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At the Races: Not too pumped

Welcome to At the Races! Each week we’ll bring you news and analysis from the CQ Roll Call campaign team. Know someone who’d like to get this newsletter? They can subscribe here.

President Joe Biden wants Congress to suspend federal gas taxes for 90 days, with the White House saying that the goal is to bring down prices at the pump for the “summer driving season.”

“The next three months, the next 90 days is when American families — people are going to be driving the most,” Press Secretary Karine Jean-Pierre said Wednesday. But that would, of course, mean the gas tax would be added back to the price at the pump about a month before the midterm elections.

Even as the proposal has received a lukewarm response (at best) even from Democrats on Capitol Hill, several of the most vulnerable incumbents have been reminding folks that their gas tax suspension proposal, filed way back in February before Russia invaded Ukraine, would run through the end of 2022.

“Granite Staters need relief at the pump now. While I am encouraged that the President now supports a gas tax holiday, I continue to believe that we should seek to suspend the gas tax for at least the rest of the year, not just 90 days,” Sen. Maggie Hassan, D-N.H., said.

Arizona Sen. Mark Kelly is the lead sponsor of that bill, joined by Hassan and vulnerable Democratic senators including Catherine Cortez Masto of Nevada and Raphael Warnock of Georgia.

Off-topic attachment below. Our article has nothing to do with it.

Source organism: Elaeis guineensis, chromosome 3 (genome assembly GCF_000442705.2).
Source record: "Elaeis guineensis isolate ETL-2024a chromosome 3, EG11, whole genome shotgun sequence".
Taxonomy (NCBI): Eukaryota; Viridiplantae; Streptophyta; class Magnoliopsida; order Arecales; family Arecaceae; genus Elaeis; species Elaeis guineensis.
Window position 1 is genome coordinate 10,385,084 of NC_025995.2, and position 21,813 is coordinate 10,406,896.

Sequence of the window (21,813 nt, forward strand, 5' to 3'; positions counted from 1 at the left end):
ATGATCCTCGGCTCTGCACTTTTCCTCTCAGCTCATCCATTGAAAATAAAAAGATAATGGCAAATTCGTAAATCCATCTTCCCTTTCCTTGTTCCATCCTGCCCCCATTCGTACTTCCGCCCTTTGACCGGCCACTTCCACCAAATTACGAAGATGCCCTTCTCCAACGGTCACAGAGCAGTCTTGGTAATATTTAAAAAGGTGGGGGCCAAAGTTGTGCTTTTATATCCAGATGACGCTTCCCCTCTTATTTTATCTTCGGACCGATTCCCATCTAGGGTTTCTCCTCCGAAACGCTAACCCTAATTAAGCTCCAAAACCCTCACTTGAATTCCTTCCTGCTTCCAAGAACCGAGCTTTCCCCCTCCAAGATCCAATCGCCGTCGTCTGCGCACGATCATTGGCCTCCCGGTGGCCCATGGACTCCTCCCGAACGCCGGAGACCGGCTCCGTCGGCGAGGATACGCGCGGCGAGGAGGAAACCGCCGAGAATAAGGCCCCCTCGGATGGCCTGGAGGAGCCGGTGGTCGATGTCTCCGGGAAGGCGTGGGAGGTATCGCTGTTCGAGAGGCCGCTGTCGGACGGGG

T.W. Arrighi, spokesman for the Senate GOP’s campaign arm, responded to Biden’s plan with a statement comparing the tax holiday to “blowing a hole in the side of a ship and proposing to put a Band-Aid on it. It’s insanity at a near-comedic level.”

Starting gate

What we learned: More candidates endorsed by former President Donald Trump lost in Georgia runoffs this week, but the ex-president claimed a win with Katie Britt’s victory in Alabama’s Senate GOP runoff. Rep. Mo Brooks, however, was on the losing end of that race, meaning his 12-year career on Capitol Hill will end when the current Congress adjourns in January.

Dollar deluge: CQ Roll Call’s Caitlin Reilly digs into money from cryptocurrency-fueled PACs flooding primary races this season and what it might mean for future congressional action on regulation.

Alaska special: The Last Frontier State is living up to its nickname by venturing into unexplored territory in the way it will pick someone to serve the remainder of the late Rep. Don Young’s term. Four candidates advanced to the special general election in August. But, already, one — independent Al Gross — has withdrawn and, as of now, isn’t likely to be replaced on the ranked-choice ballots.